I said, "Yeah. Would you do that?" So one by one, she called my three sisters. Then, one by one, they called me. Since now they had been told, I didn't have to go through all that beginning, that, "Um, um, I have something to tell you."
They called, saying, "Mom just called. What can I do? What's going on? How are you?" Then I could just jump right into the emotional support.
Did you find that you got a lot of emotional support from them?
I did, and I still do. I get a lot of emotional support from my family. It took me quite a few years to tell cousins. My grandparents, I never told. They died not knowing. I couldn't do that.
Why didn't you tell them?
I guess I didn't want to disappoint them. I didn't want them to change what they -- not what they thought of me ... but I didn't want them to be afraid. I didn't want them to be afraid that I was going to die. I didn't want to disappoint them and change how they felt, and the relationship we had. I just couldn't deal with that.
After you told your family and your sisters found out, did you tell friends?
Yes. I told my closest childhood friends. I called them up, because they are in New York and in Florida -- the places I've lived, and where I grew up (in New York). So I called my childhood friends and I told them one by one. They were all very supportive. Then my friends out here ... I did a rather crazy thing.
First, my most intimate, closest friends: I, one by one, invited them to dinner. I would have them over for dinner at my house and I would cook a nice dinner, and we would sit down and talk. Then I would say, "I have something to tell you." And I told them. "I know you know that I have been very, very ill. Well, this is why. This is what it is."
Ironically, a dear couple that I invited over one night to disclose my AIDS diagnosis looked at me -- and I had known them, now, for five years -- looked at me and said, "Well, Shelley, then I guess it's time we disclose."
I said, "What are you talking about?"
They said, "We both have AIDS, also."
I did not know that. So, here we were. We had known each other. We were very close friends. Saw each other every week for five years. By my telling them that I had AIDS, they admitted that they both did, too.
It was weird. It was very weird. Because, now, they knew it for years and years. I had only found out for maybe a couple months.
Fortunata Kasege, Houston, Texas, diagnosed in 1997
The best one was the first time when I told my story in public. I remember it.
After my father died, it seemed like the end of the world. But I decided to go out and share my story. I decided to talk about awareness and maybe somebody will be touched by this, so it isn't all tragedy.
I got this invitation to go to Kentucky. They had a fundraiser gala for World AIDS Day last year. That was my first time to go up there and tell my story in public. I remember after I finished, everybody stood up and they remained standing there for a few minutes. They were clapping constantly.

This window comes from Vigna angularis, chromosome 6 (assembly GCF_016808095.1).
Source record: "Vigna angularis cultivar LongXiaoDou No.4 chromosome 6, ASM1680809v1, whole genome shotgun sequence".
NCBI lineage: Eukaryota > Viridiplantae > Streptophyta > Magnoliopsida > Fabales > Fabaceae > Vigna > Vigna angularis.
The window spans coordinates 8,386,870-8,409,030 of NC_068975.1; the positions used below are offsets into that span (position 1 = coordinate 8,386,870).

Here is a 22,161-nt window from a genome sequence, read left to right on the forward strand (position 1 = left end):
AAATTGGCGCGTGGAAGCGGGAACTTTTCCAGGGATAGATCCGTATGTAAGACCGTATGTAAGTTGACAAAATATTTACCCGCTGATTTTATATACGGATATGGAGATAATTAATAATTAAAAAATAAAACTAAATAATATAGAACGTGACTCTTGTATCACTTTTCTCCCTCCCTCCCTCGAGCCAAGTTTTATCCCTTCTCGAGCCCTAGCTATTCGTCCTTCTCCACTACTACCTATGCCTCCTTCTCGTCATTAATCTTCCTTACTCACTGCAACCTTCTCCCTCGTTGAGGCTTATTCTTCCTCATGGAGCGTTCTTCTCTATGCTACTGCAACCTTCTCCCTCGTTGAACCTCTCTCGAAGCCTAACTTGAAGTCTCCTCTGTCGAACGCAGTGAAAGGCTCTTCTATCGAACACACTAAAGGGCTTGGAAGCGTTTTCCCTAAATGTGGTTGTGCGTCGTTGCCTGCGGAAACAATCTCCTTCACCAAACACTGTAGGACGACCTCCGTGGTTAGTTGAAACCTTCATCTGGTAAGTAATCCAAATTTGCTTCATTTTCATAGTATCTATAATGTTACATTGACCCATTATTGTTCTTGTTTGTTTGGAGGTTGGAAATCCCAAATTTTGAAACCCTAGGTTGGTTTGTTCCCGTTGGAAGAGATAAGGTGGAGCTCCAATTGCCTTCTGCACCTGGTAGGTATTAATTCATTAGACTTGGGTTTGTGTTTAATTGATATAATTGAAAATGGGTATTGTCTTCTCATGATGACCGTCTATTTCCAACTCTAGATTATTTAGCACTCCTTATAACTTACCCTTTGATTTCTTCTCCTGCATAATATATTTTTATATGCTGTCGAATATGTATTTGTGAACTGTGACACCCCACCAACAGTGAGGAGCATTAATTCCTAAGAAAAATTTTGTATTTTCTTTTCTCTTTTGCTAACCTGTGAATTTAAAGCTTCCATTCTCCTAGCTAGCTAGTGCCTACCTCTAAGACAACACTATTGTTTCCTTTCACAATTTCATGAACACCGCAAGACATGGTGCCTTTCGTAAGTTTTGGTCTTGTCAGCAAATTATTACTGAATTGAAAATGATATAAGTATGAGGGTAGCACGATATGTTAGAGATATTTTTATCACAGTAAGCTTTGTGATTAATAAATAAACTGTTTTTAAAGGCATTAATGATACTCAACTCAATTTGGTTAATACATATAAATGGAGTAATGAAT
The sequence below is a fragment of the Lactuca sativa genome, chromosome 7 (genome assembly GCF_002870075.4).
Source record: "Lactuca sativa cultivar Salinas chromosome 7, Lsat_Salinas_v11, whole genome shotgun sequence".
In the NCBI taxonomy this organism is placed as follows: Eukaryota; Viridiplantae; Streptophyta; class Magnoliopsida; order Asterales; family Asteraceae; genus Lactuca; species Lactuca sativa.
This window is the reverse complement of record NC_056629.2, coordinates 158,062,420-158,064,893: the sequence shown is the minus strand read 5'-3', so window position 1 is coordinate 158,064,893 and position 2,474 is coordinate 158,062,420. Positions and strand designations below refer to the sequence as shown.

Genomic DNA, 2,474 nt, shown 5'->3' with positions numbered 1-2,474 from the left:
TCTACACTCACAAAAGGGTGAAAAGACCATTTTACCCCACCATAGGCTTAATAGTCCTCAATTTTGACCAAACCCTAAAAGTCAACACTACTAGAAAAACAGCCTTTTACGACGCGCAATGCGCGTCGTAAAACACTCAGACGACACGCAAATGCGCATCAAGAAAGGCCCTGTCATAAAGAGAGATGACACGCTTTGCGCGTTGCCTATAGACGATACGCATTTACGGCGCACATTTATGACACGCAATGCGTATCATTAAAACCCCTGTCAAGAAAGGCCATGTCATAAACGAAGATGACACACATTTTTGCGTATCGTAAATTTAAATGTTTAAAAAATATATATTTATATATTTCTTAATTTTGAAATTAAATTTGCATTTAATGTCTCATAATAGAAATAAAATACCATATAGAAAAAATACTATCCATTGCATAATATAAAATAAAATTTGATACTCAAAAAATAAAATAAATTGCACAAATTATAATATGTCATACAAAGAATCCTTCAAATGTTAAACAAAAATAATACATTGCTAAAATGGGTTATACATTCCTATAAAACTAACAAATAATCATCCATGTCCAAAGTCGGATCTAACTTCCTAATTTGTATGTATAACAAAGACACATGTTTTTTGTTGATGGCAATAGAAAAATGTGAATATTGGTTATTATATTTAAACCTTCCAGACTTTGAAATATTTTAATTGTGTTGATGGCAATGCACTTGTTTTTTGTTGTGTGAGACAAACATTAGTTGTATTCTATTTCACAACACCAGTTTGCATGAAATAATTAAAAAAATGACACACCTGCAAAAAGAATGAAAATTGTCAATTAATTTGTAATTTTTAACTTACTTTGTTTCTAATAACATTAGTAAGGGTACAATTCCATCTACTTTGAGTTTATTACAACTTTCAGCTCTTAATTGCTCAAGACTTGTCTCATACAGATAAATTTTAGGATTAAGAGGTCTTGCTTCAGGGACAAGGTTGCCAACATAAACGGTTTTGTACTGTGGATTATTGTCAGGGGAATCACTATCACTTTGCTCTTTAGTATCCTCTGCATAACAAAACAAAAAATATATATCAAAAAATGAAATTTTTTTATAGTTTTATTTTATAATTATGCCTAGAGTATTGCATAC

I remember looking, and wondering, what is so special about this thing? I was overwhelmed; they had a standing ovation for me -- that was probably the only one that I can remember that was an over-the-top reaction. I thought, "Here I am, telling my business, right in front of people. I don't know how they're going to react." The outcome was remarkable. They were coming after that to talk to me and thank me for sharing my story and encouraging me.
The pastor from the community said, "People here, they're very uptight, and very conservative thinking about this disease. They have their way of thinking about the people who have this disease. You put a new face on it, and thank you. We want you to come back and speak to our church."
Heidi Nass, Madison, Wis., diagnosed in 1996
I don't know what the best response is. I will tell you that a common experience I would have is people wouldn't mention it again.
They wouldn't freak out or run away or anything, or say anything really hard for me or inappropriate or offensive. They just would never bring it up again - like I had never said it.
I would even sometimes come back and say, "I'm sorry if I overwhelmed you. I know it can be a lot. It's a scary thing and I'm really sorry if it was too much."
"No, no, no, I'm very glad you told me."
That was often the reaction and then it would never come up again. It's just kind of a weird feeling. It didn't feel authentically like there's so much exposure to HIV that you realize, "Yeah, I'll add you to the list." It wasn't that, it was just more, "I don't know what to say. I can't approach this."
My husband -- the man who eventually became my husband -- he stood out to me because he started asking me all these thoughtful questions: "How much of your life do you think is HIV? If you were to make a pie chart of your life, how much is HIV? Do you think that it prevents you from trusting people? Do you think it affects your desire to be in a relationship?" Things like this, and I remembered thinking, "Who is this person?"
What was the worst reaction you got when you were disclosing?
I haven't had any terrible reactions. I was talking to a person recently who's a correctional officer. He was guarding a patient we had in the hospital. He and I were talking, and he started to say something that made my guard go up about, "Oh God, what's he going to say next about people with HIV?" I blurted out, which is not characteristic for me, "I have HIV, just so you know."
It was really my way of saying, "Before you say the next thing you're going to say, I want you to at least know that you're talking to someone who has this." I think there have been a few times like that, where I've end-run a potentially bad situation. I haven't had terrible situations.